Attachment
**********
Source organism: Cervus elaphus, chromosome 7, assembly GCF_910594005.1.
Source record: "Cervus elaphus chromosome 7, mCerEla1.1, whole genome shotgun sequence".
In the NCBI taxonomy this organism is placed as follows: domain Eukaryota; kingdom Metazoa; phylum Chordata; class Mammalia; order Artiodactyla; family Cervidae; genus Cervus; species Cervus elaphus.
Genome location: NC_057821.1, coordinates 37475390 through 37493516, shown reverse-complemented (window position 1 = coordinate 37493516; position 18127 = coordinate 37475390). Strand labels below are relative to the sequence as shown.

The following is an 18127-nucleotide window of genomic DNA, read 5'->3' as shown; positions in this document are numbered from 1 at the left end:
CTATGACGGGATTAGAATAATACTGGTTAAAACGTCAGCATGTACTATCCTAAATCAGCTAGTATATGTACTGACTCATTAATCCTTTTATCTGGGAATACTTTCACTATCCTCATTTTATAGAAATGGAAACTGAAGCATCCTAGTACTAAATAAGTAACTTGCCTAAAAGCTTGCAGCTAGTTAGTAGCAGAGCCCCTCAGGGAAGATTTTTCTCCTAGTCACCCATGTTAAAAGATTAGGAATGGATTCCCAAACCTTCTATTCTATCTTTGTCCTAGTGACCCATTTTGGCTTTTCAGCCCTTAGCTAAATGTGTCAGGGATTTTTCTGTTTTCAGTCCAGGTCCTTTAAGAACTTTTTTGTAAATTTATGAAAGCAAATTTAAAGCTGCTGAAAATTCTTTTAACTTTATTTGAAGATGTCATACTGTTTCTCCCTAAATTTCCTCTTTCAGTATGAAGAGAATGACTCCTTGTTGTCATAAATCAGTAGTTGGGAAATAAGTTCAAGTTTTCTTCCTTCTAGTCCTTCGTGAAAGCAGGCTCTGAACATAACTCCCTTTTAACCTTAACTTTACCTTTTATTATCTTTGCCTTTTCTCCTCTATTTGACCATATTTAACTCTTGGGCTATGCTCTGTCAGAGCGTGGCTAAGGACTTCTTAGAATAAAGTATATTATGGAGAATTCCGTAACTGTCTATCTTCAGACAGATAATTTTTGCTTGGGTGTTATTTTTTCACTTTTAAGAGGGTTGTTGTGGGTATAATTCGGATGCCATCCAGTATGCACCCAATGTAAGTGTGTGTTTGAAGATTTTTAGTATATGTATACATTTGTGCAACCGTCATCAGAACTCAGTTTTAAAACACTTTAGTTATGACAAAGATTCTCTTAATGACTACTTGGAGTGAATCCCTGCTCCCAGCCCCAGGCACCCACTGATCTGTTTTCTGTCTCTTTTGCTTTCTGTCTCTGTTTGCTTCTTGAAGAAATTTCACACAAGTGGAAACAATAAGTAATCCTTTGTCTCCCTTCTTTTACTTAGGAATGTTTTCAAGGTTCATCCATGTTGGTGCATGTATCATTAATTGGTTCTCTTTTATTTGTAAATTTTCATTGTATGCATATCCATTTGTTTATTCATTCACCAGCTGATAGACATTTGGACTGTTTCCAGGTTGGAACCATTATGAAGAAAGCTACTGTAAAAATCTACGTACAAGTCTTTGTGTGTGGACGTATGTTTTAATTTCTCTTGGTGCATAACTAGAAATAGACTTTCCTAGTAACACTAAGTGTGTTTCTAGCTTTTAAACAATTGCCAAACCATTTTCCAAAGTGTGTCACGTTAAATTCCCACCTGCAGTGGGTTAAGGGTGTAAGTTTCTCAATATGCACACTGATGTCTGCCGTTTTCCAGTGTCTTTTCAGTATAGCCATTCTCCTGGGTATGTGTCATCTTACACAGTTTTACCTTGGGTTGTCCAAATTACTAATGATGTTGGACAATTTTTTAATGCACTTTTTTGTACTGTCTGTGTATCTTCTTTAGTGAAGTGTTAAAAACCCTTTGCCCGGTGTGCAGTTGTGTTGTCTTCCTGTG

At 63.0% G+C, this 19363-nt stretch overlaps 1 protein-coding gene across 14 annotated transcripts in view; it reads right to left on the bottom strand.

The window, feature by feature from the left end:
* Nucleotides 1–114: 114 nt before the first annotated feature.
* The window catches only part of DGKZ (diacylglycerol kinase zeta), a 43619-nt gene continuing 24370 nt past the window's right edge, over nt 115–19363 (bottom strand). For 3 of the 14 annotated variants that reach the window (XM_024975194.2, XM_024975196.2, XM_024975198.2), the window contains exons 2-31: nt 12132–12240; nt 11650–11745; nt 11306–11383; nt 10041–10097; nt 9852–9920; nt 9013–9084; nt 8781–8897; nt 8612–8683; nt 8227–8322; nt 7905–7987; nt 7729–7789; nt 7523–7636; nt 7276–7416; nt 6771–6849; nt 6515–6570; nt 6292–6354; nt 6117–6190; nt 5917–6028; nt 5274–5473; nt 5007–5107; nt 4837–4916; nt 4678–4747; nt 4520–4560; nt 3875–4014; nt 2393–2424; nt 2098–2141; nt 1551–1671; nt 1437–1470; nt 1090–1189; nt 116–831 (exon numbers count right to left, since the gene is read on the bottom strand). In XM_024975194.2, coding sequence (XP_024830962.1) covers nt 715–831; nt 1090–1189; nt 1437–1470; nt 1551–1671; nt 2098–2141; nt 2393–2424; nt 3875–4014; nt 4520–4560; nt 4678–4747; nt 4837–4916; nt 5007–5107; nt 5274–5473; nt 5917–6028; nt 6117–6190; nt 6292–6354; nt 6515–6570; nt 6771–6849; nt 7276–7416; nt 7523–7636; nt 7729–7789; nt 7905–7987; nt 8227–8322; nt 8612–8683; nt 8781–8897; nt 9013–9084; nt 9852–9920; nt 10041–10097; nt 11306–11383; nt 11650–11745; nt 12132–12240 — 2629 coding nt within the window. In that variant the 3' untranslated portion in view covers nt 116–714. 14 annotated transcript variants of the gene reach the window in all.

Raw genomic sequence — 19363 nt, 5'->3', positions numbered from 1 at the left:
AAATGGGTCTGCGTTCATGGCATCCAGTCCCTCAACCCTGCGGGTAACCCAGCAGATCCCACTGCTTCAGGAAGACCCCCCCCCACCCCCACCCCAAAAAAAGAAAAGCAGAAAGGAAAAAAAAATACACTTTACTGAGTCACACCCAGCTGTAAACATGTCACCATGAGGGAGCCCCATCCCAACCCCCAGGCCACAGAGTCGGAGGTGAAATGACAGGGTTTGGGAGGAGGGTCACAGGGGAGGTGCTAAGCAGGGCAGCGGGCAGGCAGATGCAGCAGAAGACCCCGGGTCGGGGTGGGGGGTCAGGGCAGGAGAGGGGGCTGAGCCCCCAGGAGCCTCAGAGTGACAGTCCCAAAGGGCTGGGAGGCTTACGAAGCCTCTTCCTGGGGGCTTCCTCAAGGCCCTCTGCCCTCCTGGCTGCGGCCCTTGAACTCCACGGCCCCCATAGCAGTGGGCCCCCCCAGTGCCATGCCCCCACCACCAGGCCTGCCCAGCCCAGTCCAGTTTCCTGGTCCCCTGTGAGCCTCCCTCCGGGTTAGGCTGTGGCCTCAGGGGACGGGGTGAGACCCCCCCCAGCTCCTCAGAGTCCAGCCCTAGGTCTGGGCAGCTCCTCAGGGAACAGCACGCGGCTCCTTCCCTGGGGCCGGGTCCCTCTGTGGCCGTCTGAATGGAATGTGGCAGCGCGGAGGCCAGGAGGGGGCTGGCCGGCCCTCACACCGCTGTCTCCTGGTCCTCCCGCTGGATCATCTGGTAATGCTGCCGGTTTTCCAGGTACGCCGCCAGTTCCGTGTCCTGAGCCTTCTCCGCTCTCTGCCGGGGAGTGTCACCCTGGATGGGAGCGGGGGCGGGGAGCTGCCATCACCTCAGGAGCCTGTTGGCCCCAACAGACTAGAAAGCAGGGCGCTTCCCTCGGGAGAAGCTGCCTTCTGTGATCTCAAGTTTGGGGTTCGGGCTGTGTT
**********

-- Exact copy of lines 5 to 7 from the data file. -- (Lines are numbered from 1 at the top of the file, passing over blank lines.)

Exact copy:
The following is an 18127-nucleotide window of genomic DNA, read 5'->3' as shown; positions in this document are numbered from 1 at the left end:
CTATGACGGGATTAGAATAATACTGGTTAAAACGTCAGCATGTACTATCCTAAATCAGCTAGTATATGTACTGACTCATTAATCCTTTTATCTGGGAATACTTTCACTATCCTCATTTTATAGAAATGGAAACTGAAGCATCCTAGTACTAAATAAGTAACTTGCCTAAAAGCTTGCAGCTAGTTAGTAGCAGAGCCCCTCAGGGAAGATTTTTCTCCTAGTCACCCATGTTAAAAGATTAGGAATGGATTCCCAAACCTTCTATTCTATCTTTGTCCTAGTGACCCATTTTGGCTTTTCAGCCCTTAGCTAAATGTGTCAGGGATTTTTCTGTTTTCAGTCCAGGTCCTTTAAGAACTTTTTTGTAAATTTATGAAAGCAAATTTAAAGCTGCTGAAAATTCTTTTAACTTTATTTGAAGATGTCATACTGTTTCTCCCTAAATTTCCTCTTTCAGTATGAAGAGAATGACTCCTTGTTGTCATAAATCAGTAGTTGGGAAATAAGTTCAAGTTTTCTTCCTTCTAGTCCTTCGTGAAAGCAGGCTCTGAACATAACTCCCTTTTAACCTTAACTTTACCTTTTATTATCTTTGCCTTTTCTCCTCTATTTGACCATATTTAACTCTTGGGCTATGCTCTGTCAGAGCGTGGCTAAGGACTTCTTAGAATAAAGTATATTATGGAGAATTCCGTAACTGTCTATCTTCAGACAGATAATTTTTGCTTGGGTGTTATTTTTTCACTTTTAAGAGGGTTGTTGTGGGTATAATTCGGATGCCATCCAGTATGCACCCAATGTAAGTGTGTGTTTGAAGATTTTTAGTATATGTATACATTTGTGCAACCGTCATCAGAACTCAGTTTTAAAACACTTTAGTTATGACAAAGATTCTCTTAATGACTACTTGGAGTGAATCCCTGCTCCCAGCCCCAGGCACCCACTGATCTGTTTTCTGTCTCTTTTGCTTTCTGTCTCTGTTTGCTTCTTGAAGAAATTTCACACAAGTGGAAACAATAAGTAATCCTTTGTCTCCCTTCTTTTACTTAGGAATGTTTTCAAGGTTCATCCATGTTGGTGCATGTATCATTAATTGGTTCTCTTTTATTTGTAAATTTTCATTGTATGCATATCCATTTGTTTATTCATTCACCAGCTGATAGACATTTGGACTGTTTCCAGGTTGGAACCATTATGAAGAAAGCTACTGTAAAAATCTACGTACAAGTCTTTGTGTGTGGACGTATGTTTTAATTTCTCTTGGTGCATAACTAGAAATAGACTTTCCTAGTAACACTAAGTGTGTTTCTAGCTTTTAAACAATTGCCAAACCATTTTCCAAAGTGTGTCACGTTAAATTCCCACCTGCAGTGGGTTAAGGGTGTAAGTTTCTCAATATGCACACTGATGTCTGCCGTTTTCCAGTGTCTTTTCAGTATAGCCATTCTCCTGGGTATGTGTCATCTTACACAGTTTTACCTTGGGTTGTCCAAATTACTAATGATGTTGGACAATTTTTTAATGCACTTTTTTGTACTGTCTGTGTATCTTCTTTAGTGAAGTGTTAAAAACCCTTTGCCCGGTGTGCAGTTGTGTTGTCTTCCTGTG

At 63.0% G+C, this 19363-nt stretch overlaps 1 protein-coding gene across 14 annotated transcripts in view; it reads right to left on the bottom strand.